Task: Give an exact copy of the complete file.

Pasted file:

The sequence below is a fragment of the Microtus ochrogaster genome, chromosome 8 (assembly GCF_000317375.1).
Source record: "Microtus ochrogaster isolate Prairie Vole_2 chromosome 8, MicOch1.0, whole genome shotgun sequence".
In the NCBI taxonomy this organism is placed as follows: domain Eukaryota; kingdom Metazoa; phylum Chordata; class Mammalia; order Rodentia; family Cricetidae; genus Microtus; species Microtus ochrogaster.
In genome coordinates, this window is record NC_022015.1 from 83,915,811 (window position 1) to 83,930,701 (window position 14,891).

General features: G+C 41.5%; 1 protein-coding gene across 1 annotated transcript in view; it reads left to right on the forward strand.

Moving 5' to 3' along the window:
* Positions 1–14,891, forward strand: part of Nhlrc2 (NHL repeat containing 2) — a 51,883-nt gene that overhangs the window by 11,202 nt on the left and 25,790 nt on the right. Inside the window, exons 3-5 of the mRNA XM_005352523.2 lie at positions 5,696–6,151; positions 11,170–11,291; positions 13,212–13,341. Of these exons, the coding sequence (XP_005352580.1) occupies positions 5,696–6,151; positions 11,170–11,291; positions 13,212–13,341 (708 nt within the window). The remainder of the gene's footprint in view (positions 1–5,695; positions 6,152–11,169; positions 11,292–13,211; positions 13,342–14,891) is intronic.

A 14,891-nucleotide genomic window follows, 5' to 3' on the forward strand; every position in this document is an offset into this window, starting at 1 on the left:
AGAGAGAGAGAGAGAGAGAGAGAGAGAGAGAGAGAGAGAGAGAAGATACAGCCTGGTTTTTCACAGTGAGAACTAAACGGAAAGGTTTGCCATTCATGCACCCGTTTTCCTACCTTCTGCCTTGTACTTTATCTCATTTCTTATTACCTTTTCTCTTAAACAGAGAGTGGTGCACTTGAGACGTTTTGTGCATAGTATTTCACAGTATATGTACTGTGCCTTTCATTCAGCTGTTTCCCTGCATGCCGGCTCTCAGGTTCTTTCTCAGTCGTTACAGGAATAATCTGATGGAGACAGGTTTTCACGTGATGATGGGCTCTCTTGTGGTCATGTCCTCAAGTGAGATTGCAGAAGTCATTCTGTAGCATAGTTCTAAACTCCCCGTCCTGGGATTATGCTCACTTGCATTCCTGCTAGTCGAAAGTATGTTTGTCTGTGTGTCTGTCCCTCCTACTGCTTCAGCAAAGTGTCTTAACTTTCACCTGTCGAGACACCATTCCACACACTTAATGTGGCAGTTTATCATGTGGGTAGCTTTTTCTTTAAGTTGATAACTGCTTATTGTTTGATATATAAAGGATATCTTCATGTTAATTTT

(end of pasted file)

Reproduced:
The sequence below is a fragment of the Microtus ochrogaster genome, chromosome 8 (assembly GCF_000317375.1).
Source record: "Microtus ochrogaster isolate Prairie Vole_2 chromosome 8, MicOch1.0, whole genome shotgun sequence".
In the NCBI taxonomy this organism is placed as follows: domain Eukaryota; kingdom Metazoa; phylum Chordata; class Mammalia; order Rodentia; family Cricetidae; genus Microtus; species Microtus ochrogaster.
In genome coordinates, this window is record NC_022015.1 from 83,915,811 (window position 1) to 83,930,701 (window position 14,891).

General features: G+C 41.5%; 1 protein-coding gene across 1 annotated transcript in view; it reads left to right on the forward strand.

Moving 5' to 3' along the window:
* Positions 1–14,891, forward strand: part of Nhlrc2 (NHL repeat containing 2) — a 51,883-nt gene that overhangs the window by 11,202 nt on the left and 25,790 nt on the right. Inside the window, exons 3-5 of the mRNA XM_005352523.2 lie at positions 5,696–6,151; positions 11,170–11,291; positions 13,212–13,341. Of these exons, the coding sequence (XP_005352580.1) occupies positions 5,696–6,151; positions 11,170–11,291; positions 13,212–13,341 (708 nt within the window). The remainder of the gene's footprint in view (positions 1–5,695; positions 6,152–11,169; positions 11,292–13,211; positions 13,342–14,891) is intronic.

A 14,891-nucleotide genomic window follows, 5' to 3' on the forward strand; every position in this document is an offset into this window, starting at 1 on the left:
AGAGAGAGAGAGAGAGAGAGAGAGAGAGAGAGAGAGAGAGAGAAGATACAGCCTGGTTTTTCACAGTGAGAACTAAACGGAAAGGTTTGCCATTCATGCACCCGTTTTCCTACCTTCTGCCTTGTACTTTATCTCATTTCTTATTACCTTTTCTCTTAAACAGAGAGTGGTGCACTTGAGACGTTTTGTGCATAGTATTTCACAGTATATGTACTGTGCCTTTCATTCAGCTGTTTCCCTGCATGCCGGCTCTCAGGTTCTTTCTCAGTCGTTACAGGAATAATCTGATGGAGACAGGTTTTCACGTGATGATGGGCTCTCTTGTGGTCATGTCCTCAAGTGAGATTGCAGAAGTCATTCTGTAGCATAGTTCTAAACTCCCCGTCCTGGGATTATGCTCACTTGCATTCCTGCTAGTCGAAAGTATGTTTGTCTGTGTGTCTGTCCCTCCTACTGCTTCAGCAAAGTGTCTTAACTTTCACCTGTCGAGACACCATTCCACACACTTAATGTGGCAGTTTATCATGTGGGTAGCTTTTTCTTTAAGTTGATAACTGCTTATTGTTTGATATATAAAGGATATCTTCATGTTAATTTT